Eighty-one percent of students voted in support of changing the official Ole Miss mascot from the Black Bear to the Landshark, the Associated Student Body announced Friday night. More than 4,100 students voted in the OrgSync poll over a four-day period that ended Friday evening.
ASB President Dion Kevin III said he was pleased with the outcome of the poll.
“I would consider the campaign for this poll successful,” Kevin said. “Obviously, there were things that could have been done better in order to increase voter turnout and build a little more unity behind it all, but overall, I think we were successful in gauging student opinion on the Landshark.”
Kevin said that while the ASB expected the majority of voters to support changing the mascot to the Landshark, it was surprised by not only the level of support but also the total turnout.
“We were expecting the majority of students to vote in affirmation of their support for the Landshark, but the margin of support was unexpected,” he said. “The turnout of student votes represented a sample size of around 20 percent of undergraduate students, which was higher than expected.”
ASB Vice President Elam Miller said the turnout provided important data.
“While we wish we could have gotten every student to vote, a sample of 20 percent of undergraduate students is a statistically useful sample,” he said.
Although a majority of students who participated in the poll voted in favor of changing the mascot, the vote does not mean the Landshark is now the official mascot but simply that the student body endorses the change.
“It is important to remember that this was just a poll to gauge student opinion on the Landshark,” Miller said. “The vote is just the first step in having a serious conversation about changing the mascot.”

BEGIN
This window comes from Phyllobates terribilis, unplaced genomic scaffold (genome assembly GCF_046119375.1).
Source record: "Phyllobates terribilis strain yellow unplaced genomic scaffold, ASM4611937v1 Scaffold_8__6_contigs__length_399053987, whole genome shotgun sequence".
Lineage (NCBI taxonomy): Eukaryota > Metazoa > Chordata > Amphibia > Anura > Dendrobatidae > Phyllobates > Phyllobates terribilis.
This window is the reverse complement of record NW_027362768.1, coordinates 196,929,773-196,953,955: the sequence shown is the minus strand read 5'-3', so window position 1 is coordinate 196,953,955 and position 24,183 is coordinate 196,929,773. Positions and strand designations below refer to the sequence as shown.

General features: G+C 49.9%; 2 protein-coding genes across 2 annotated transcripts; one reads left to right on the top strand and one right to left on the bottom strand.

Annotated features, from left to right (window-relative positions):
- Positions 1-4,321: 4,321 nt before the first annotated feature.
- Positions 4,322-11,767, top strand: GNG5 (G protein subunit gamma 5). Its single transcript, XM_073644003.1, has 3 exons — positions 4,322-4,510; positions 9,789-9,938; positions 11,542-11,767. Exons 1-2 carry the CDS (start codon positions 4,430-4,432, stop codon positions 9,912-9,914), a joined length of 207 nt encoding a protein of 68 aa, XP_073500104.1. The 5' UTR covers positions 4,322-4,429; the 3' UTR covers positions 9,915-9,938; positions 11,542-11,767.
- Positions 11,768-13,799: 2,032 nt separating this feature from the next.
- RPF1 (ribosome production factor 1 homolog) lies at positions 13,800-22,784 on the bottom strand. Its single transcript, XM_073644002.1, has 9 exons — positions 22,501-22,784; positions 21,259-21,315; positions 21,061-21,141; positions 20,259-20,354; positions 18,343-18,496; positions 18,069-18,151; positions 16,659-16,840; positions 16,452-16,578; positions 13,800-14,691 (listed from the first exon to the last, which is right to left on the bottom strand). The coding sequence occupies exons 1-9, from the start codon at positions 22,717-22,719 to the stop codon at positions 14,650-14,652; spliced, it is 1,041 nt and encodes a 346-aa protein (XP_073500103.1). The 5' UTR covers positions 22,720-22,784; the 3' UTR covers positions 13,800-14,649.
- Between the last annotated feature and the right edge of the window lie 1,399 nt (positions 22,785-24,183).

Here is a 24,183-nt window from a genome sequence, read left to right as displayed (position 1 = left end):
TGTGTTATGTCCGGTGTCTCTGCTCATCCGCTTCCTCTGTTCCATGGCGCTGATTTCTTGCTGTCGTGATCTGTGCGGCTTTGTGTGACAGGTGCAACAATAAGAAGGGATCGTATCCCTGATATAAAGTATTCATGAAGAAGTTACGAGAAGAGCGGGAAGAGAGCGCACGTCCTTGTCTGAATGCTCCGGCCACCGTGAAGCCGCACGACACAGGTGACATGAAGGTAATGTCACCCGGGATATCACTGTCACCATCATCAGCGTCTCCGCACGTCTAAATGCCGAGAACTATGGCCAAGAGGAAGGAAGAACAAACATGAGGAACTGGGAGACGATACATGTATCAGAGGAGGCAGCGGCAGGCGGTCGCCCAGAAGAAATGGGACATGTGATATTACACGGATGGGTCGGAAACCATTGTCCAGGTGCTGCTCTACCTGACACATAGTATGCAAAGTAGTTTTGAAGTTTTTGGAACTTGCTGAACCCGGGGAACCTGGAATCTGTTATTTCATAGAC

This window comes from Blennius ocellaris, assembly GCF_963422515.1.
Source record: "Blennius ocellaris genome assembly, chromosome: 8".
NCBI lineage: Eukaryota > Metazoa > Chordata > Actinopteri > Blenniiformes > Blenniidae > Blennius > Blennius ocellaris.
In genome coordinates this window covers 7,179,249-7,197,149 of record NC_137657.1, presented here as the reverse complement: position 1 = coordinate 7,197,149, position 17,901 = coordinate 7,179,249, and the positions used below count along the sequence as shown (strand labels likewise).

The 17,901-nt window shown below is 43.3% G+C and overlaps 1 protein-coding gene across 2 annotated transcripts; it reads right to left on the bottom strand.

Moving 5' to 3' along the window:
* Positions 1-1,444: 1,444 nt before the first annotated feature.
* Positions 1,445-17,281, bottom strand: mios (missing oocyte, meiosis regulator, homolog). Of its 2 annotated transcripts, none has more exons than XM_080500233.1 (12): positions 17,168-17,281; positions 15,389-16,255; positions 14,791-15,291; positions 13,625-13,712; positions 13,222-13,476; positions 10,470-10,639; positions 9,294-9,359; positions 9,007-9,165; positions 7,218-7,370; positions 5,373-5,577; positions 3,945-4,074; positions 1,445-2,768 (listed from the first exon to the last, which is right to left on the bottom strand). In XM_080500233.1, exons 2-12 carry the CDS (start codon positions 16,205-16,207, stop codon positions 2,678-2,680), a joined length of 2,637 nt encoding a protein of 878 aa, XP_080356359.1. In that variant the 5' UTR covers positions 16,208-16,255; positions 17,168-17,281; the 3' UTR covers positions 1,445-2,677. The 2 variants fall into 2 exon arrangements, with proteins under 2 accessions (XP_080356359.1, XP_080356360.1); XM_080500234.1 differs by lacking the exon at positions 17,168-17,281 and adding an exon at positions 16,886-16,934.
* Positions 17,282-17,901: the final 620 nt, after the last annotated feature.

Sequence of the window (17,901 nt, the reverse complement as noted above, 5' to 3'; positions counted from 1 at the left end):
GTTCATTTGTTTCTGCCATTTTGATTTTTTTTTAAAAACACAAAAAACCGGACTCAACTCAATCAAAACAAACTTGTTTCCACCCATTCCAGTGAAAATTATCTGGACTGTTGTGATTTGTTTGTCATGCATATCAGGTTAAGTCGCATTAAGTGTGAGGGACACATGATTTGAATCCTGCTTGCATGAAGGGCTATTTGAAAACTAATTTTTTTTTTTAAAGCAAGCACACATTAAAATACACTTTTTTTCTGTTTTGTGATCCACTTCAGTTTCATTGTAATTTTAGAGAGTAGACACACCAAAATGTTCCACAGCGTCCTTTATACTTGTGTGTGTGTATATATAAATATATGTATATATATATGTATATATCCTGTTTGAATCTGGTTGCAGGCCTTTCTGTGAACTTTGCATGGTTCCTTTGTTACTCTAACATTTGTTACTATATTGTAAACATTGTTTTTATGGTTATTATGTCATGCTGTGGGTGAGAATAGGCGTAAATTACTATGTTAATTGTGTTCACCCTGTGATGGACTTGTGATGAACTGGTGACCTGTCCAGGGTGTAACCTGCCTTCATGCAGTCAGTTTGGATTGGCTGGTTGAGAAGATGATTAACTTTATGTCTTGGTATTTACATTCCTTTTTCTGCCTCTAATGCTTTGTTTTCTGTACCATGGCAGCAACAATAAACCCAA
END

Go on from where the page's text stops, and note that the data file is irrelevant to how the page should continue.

In order for the Landshark to become the official mascot for Ole Miss, university officials would have to agree to the change.
Kevin said he hopes the results of this poll begin the process of the university reaching out to other groups like alumni, faculty, staff, graduate students and season ticket holders.
“If similar results come from those other groups, I hope that the university begins making the transition to the Landshark as the official mascot,” Kevin said.
The next steps toward changing the mascot involve the ASB reaching out to the university.
“The Associated Student Body will begin developing an official body of language which reflects the results of the poll and then present it to the university, hopefully all before the homecoming game,” Kevin said. “From then on, we hope that students will still play a role in the mascot transition if the university decides to go that direction.”
Kevin said things like the design of the mascot and the level at which a new mascot would be implemented during game day have not been discussed.
This is not the first time the ASB has brought up the mascot debate.
“The mascot has been a topic of conversation for decades, so the conversations this year were only unique in that they led to an ASB-facilitated poll to gauge student support for a particular mascot,” Kevin said.
While Kevin said he was pleased with the results of the poll, some students have voiced disapproval with how the poll was conducted.
“Many people felt that options other than ‘Yes’ or ‘No’ deserved to be on the poll,” Kevin said. “Others felt that 4,100 students was not a large enough sample size to mandate an official decision from the student body, despite its statistical significance.”
Despite facing student backlash, Kevin said he appreciated that the poll allowed student voices to be heard in the mascot debate.
“If the university decides to change the mascot to the Landshark, we’re excited that students got to play a part in such a historic change,” Kevin said.